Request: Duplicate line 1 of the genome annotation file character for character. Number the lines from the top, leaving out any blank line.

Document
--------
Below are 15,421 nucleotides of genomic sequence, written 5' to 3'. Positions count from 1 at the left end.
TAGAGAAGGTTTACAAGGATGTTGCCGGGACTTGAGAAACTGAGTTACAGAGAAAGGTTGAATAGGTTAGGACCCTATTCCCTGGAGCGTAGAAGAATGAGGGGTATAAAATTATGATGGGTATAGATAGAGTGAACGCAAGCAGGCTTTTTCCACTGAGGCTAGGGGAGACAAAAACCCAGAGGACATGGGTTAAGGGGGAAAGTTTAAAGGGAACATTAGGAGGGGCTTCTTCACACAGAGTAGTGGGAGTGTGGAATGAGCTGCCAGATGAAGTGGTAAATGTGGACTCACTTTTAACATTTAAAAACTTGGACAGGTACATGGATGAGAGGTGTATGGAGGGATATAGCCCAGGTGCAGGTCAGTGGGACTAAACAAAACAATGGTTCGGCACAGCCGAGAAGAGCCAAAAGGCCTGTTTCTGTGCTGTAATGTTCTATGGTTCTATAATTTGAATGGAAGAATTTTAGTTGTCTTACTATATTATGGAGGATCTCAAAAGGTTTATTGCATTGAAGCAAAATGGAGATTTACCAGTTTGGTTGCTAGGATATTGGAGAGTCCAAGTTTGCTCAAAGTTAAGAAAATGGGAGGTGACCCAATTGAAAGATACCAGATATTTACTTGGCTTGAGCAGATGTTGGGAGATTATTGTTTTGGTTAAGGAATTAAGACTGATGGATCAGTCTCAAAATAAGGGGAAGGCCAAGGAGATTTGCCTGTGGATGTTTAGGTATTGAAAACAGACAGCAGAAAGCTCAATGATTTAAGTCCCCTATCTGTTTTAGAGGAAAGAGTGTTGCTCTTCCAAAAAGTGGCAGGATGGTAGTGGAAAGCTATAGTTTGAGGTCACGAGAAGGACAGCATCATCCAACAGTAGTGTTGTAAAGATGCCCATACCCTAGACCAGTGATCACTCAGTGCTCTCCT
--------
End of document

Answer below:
Below are 15,421 nucleotides of genomic sequence, written 5' to 3'. Positions count from 1 at the left end.